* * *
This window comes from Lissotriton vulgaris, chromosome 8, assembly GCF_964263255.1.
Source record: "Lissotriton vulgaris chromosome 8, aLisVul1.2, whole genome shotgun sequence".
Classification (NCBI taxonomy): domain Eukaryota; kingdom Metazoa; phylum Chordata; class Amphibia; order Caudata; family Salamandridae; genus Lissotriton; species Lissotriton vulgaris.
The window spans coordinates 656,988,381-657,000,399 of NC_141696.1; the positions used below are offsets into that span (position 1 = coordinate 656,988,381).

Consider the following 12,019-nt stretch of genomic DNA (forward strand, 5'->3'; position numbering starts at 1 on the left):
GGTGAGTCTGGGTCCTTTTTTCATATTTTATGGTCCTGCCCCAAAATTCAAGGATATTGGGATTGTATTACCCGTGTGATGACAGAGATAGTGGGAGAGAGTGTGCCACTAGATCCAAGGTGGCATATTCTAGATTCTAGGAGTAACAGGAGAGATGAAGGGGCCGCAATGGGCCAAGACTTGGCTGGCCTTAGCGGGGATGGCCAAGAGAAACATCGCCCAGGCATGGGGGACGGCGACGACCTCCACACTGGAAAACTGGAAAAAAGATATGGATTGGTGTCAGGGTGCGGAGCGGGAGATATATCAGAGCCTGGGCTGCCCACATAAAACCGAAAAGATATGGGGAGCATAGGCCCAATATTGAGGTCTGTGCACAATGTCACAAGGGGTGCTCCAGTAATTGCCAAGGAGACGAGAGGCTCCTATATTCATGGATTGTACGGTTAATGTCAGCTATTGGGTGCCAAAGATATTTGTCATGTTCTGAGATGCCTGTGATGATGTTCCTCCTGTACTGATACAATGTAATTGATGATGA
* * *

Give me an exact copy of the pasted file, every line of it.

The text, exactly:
This window comes from Lissotriton vulgaris, chromosome 8, assembly GCF_964263255.1.
Source record: "Lissotriton vulgaris chromosome 8, aLisVul1.2, whole genome shotgun sequence".
Classification (NCBI taxonomy): domain Eukaryota; kingdom Metazoa; phylum Chordata; class Amphibia; order Caudata; family Salamandridae; genus Lissotriton; species Lissotriton vulgaris.
The window spans coordinates 656,988,381-657,000,399 of NC_141696.1; the positions used below are offsets into that span (position 1 = coordinate 656,988,381).

Consider the following 12,019-nt stretch of genomic DNA (forward strand, 5'->3'; position numbering starts at 1 on the left):
GGTGAGTCTGGGTCCTTTTTTCATATTTTATGGTCCTGCCCCAAAATTCAAGGATATTGGGATTGTATTACCCGTGTGATGACAGAGATAGTGGGAGAGAGTGTGCCACTAGATCCAAGGTGGCATATTCTAGATTCTAGGAGTAACAGGAGAGATGAAGGGGCCGCAATGGGCCAAGACTTGGCTGGCCTTAGCGGGGATGGCCAAGAGAAACATCGCCCAGGCATGGGGGACGGCGACGACCTCCACACTGGAAAACTGGAAAAAAGATATGGATTGGTGTCAGGGTGCGGAGCGGGAGATATATCAGAGCCTGGGCTGCCCACATAAAACCGAAAAGATATGGGGAGCATAGGCCCAATATTGAGGTCTGTGCACAATGTCACAAGGGGTGCTCCAGTAATTGCCAAGGAGACGAGAGGCTCCTATATTCATGGATTGTACGGTTAATGTCAGCTATTGGGTGCCAAAGATATTTGTCATGTTCTGAGATGCCTGTGATGATGTTCCTCCTGTACTGATACAATGTAATTGATGATGA